Some of the scariest perspectives in all contemporary Christianity find their foundation in these concluding parables of Matthew’s Gospel. Some of the people who are into “the end of the world as we know it” to quote one of the Mutant Ninja Turtles, believe that all the signs that have to be accomplished before we witness Christ’s return in power, the rapture and eternal damnation of the unbelievers, have been accomplished with one exception – the renewal of Jewish ritual sacrifice on the Temple Mount in Jerusalem. And what makes this so scary is that they sincerely believe that we should do all we can to bring about the destruction of the worship center presently on the Dome of the Rock and under the control of Islam so construction on a true Jewish Temple can begin, so ritual sacrifice can be resumed – so the end of the world can come – soon.
In the year we count as AD 70, as a consequence of a revolt against Rome, Herod’s Temple, which in Jesus’ day was not yet complete, was destroyed. Because of the historic nature of that event the opening content of Matthew 24 and 25 seems to be Jesus prophesying the destruction of the temple. One tradition, of course, argued that it was Jesus himself who would destroy the Temple. Another view is that Jesus was making reference to the whole system of Temple worship and yet others suggest he was looking forward to a spiritual faith free from the limits of physicalities. It’s important for us to remember that for two thousand years the one thing that all the forecasters of the end of the world have had in common is that uniformly they have been wrong. This group aren’t just predicting the end of the world, they are intent on making it happen. That’s why I want to suggest pretty strongly that our text for today is a parable, not a prophecy. A parable of judgment to be sure, but a parable.
One big difference between a prophecy and a parable is that a parable is a word game we play. Through story we enter a mystical, mythical and imaginative world where by as storytellers and listeners we can safely play the game and because the consequences to the story’s charactiers can be so much more egregious than what we might experience in real life, vicariously we can survive the consequences and learn from them. If it isn’t a story, a parable; if it is real time prophecy, it ceases to be good news from which we can learn and becomes a threat. Our story of the sheep and goats is good news because we have the opportunity to see ourselves in it, learn from it, and grow from it.
Before we read it, a little more contextualization may be helpful. Messianism was not new with Christianity. The Jews were looking for the Messiah to come when Jesus arrived on the scene. He just didn’t look, sound or act like what fit their preconceptions. The present age and the age to come was the subject of innumerable Jewish apocalyptic writings. Such common imagery provides the setting for what is a parable, not a prophecy.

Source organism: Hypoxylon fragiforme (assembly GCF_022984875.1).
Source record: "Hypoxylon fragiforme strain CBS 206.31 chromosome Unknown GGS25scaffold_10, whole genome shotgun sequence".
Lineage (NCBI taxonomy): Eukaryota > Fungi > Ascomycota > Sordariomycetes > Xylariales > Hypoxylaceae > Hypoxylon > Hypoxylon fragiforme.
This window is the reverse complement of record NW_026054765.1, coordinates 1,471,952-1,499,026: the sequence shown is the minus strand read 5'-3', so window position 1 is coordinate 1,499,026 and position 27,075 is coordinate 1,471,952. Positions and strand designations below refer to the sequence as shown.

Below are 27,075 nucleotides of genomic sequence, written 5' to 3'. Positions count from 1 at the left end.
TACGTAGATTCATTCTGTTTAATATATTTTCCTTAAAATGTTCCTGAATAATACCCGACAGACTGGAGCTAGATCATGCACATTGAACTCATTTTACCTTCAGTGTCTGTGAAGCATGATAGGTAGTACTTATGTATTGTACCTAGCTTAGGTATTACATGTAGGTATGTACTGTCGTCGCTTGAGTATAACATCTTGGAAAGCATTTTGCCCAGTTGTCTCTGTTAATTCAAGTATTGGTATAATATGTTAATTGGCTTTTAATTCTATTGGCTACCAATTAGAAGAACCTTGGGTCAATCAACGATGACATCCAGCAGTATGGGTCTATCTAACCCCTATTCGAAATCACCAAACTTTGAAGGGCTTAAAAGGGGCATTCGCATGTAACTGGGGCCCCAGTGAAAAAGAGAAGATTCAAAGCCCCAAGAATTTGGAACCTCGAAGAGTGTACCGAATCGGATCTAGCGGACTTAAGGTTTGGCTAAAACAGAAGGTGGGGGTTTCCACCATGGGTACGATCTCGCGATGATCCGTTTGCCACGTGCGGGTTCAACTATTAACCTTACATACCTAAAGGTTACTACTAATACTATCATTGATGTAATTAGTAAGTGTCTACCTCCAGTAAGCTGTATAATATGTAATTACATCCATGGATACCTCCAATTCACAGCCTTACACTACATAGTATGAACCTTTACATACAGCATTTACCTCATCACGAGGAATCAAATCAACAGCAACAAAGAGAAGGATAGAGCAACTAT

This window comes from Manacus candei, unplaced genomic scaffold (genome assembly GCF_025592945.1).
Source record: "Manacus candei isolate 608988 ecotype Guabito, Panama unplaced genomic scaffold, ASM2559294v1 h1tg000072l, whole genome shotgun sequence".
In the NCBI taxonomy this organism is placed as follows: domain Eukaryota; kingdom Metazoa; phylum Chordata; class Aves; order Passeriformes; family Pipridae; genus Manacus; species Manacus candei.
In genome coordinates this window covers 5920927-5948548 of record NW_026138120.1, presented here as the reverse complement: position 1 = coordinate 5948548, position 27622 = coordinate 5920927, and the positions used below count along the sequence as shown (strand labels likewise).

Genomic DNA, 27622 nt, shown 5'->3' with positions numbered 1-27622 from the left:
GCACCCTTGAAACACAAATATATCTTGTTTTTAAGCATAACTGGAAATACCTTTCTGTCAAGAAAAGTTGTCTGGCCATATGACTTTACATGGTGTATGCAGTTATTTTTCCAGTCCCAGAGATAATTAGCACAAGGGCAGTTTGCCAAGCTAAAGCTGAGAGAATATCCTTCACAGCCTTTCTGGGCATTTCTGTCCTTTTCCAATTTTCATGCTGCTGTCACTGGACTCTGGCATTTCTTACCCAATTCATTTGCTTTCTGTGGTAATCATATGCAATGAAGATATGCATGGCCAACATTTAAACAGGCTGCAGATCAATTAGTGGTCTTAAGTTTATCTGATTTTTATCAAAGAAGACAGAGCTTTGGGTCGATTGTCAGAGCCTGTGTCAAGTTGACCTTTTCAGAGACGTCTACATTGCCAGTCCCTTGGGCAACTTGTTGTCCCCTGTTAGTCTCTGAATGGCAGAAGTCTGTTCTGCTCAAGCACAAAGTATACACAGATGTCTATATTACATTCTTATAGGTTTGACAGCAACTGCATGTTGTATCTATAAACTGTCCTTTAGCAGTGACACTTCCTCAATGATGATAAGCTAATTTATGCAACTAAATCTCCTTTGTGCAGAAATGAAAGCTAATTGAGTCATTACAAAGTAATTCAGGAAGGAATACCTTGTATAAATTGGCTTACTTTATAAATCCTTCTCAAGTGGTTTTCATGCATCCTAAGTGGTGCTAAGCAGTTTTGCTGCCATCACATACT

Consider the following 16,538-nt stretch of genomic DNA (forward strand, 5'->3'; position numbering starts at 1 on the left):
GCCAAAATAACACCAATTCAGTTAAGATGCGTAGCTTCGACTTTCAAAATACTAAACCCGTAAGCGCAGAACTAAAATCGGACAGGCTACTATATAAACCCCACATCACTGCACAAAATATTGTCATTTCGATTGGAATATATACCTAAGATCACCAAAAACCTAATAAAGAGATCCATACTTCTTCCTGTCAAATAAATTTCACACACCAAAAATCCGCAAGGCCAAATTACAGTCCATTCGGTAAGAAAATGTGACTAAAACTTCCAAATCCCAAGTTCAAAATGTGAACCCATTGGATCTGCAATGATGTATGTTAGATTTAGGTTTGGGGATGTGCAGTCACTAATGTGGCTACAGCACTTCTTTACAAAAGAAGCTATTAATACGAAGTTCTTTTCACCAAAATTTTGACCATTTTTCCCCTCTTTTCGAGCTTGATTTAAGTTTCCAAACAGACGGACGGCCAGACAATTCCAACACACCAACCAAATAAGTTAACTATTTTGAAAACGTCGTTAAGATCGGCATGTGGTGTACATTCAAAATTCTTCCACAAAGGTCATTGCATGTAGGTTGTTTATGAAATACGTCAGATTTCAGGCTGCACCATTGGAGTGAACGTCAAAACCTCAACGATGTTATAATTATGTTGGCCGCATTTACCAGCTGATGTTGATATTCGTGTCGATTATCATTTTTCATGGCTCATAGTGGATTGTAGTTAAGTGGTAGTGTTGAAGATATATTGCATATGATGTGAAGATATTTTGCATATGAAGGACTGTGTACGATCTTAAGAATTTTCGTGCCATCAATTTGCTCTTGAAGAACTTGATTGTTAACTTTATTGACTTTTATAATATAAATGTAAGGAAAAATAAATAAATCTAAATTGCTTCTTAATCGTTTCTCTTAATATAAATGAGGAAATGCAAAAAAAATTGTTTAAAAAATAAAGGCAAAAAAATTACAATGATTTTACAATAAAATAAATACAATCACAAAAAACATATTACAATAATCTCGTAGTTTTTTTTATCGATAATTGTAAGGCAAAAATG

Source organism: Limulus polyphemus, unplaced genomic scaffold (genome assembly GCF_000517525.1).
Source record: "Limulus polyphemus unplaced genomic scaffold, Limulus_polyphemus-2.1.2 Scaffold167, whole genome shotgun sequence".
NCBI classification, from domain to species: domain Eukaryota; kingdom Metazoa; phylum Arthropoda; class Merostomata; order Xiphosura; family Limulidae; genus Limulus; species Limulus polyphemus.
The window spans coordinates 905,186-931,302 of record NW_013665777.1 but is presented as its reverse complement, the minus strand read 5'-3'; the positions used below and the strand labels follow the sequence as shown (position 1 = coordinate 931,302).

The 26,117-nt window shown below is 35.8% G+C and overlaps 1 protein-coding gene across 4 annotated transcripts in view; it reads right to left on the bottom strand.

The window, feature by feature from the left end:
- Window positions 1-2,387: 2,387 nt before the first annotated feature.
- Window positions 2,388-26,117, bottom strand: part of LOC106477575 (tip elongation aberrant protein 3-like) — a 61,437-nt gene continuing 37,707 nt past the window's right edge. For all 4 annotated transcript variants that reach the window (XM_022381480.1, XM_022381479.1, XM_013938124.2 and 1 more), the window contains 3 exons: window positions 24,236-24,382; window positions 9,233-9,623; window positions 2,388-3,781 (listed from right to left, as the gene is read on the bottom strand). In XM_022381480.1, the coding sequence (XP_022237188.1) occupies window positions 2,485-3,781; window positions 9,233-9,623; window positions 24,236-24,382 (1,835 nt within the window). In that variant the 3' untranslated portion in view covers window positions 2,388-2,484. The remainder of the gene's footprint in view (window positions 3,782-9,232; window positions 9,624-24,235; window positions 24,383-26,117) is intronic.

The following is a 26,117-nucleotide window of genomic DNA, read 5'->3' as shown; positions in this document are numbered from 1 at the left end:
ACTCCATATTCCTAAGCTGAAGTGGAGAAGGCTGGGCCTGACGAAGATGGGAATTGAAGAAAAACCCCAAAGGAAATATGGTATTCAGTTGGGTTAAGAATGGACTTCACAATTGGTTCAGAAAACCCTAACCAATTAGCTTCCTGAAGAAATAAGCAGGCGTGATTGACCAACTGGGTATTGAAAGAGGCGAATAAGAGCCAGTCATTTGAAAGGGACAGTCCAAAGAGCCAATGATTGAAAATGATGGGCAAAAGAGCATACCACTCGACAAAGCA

“When the Son of Man comes in his glory, and all the angels with him, then he will sit on the throne of his glory. All the nations will be gathered before him, and he will separate people one from another as a shepherd separates the sheep from the goats, and he will put the sheep at his right hand and the goats at the left.
Then the king will say to those at his right hand, ‘Come, you that are blessed by my Father, inherit the kingdom prepared for you from the foundation of the world; for I was hungry and you gave me food, I was thirsty and you gave me something to drink, I was a stranger and you welcomed me, I was naked and you gave me clothing, I was sick and you took care of me, I was in prison and you visited me.’ Then the righteous will answer him, ‘Lord, when was it that we saw you hungry and gave you food, or thirsty and gave you something to drink? And when was it that we saw you a stranger and welcomed you, or naked and gave you clothing? And when was it that we saw you sick or in prison and visited you?’ And the king will answer them, ‘Truly I tell you, just as you did it to one of the least of these who are members of my family, you did it to me.’
Then he will say to those at his left hand, ‘You that are accursed, depart from me into the eternal fire prepared for the devil and his angels; for I was hungry and you gave me no food, I was thirsty and you gave me nothing to drink, I was a stranger and you did not welcome me, naked and you did not give me clothing, sick and in prison and you did not visit me.’ Then they also will answer, ‘Lord, when was it that we saw you hungry or thirsty or a stranger or naked or sick or in prison, and did not take care of you?’ Then he will answer them, ‘Truly I tell you, just as you did not do it to one of the least of these, you did not do it to me.’ And these will go away into eternal punishment, but the righteous into eternal life.”